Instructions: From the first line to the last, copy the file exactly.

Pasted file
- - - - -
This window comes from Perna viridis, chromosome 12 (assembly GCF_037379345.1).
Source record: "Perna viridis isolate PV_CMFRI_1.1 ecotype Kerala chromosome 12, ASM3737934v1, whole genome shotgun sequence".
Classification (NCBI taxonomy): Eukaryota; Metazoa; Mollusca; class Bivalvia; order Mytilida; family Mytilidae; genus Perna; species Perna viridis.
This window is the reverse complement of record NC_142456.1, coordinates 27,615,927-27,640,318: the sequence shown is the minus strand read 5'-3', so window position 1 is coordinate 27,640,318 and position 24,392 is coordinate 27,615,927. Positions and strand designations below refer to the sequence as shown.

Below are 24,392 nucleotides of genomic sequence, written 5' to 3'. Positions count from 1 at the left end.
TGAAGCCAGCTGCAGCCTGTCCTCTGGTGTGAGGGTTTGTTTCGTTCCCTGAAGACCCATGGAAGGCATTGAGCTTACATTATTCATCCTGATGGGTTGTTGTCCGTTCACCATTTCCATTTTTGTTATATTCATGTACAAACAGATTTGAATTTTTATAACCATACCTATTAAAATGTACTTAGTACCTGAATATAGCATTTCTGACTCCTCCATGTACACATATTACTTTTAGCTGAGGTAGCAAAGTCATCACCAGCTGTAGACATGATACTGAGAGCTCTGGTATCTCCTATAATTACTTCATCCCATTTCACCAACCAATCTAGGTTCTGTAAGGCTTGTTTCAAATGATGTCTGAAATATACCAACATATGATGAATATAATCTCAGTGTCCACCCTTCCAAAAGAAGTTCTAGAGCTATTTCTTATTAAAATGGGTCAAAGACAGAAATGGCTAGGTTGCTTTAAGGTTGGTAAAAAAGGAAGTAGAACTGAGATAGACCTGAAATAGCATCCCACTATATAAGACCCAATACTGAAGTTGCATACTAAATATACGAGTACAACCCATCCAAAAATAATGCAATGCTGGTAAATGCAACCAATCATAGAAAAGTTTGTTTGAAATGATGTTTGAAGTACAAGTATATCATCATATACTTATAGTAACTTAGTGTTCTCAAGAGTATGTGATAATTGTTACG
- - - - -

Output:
This window comes from Perna viridis, chromosome 12 (assembly GCF_037379345.1).
Source record: "Perna viridis isolate PV_CMFRI_1.1 ecotype Kerala chromosome 12, ASM3737934v1, whole genome shotgun sequence".
Classification (NCBI taxonomy): Eukaryota; Metazoa; Mollusca; class Bivalvia; order Mytilida; family Mytilidae; genus Perna; species Perna viridis.
This window is the reverse complement of record NC_142456.1, coordinates 27,615,927-27,640,318: the sequence shown is the minus strand read 5'-3', so window position 1 is coordinate 27,640,318 and position 24,392 is coordinate 27,615,927. Positions and strand designations below refer to the sequence as shown.

Below are 24,392 nucleotides of genomic sequence, written 5' to 3'. Positions count from 1 at the left end.
TGAAGCCAGCTGCAGCCTGTCCTCTGGTGTGAGGGTTTGTTTCGTTCCCTGAAGACCCATGGAAGGCATTGAGCTTACATTATTCATCCTGATGGGTTGTTGTCCGTTCACCATTTCCATTTTTGTTATATTCATGTACAAACAGATTTGAATTTTTATAACCATACCTATTAAAATGTACTTAGTACCTGAATATAGCATTTCTGACTCCTCCATGTACACATATTACTTTTAGCTGAGGTAGCAAAGTCATCACCAGCTGTAGACATGATACTGAGAGCTCTGGTATCTCCTATAATTACTTCATCCCATTTCACCAACCAATCTAGGTTCTGTAAGGCTTGTTTCAAATGATGTCTGAAATATACCAACATATGATGAATATAATCTCAGTGTCCACCCTTCCAAAAGAAGTTCTAGAGCTATTTCTTATTAAAATGGGTCAAAGACAGAAATGGCTAGGTTGCTTTAAGGTTGGTAAAAAAGGAAGTAGAACTGAGATAGACCTGAAATAGCATCCCACTATATAAGACCCAATACTGAAGTTGCATACTAAATATACGAGTACAACCCATCCAAAAATAATGCAATGCTGGTAAATGCAACCAATCATAGAAAAGTTTGTTTGAAATGATGTTTGAAGTACAAGTATATCATCATATACTTATAGTAACTTAGTGTTCTCAAGAGTATGTGATAATTGTTACG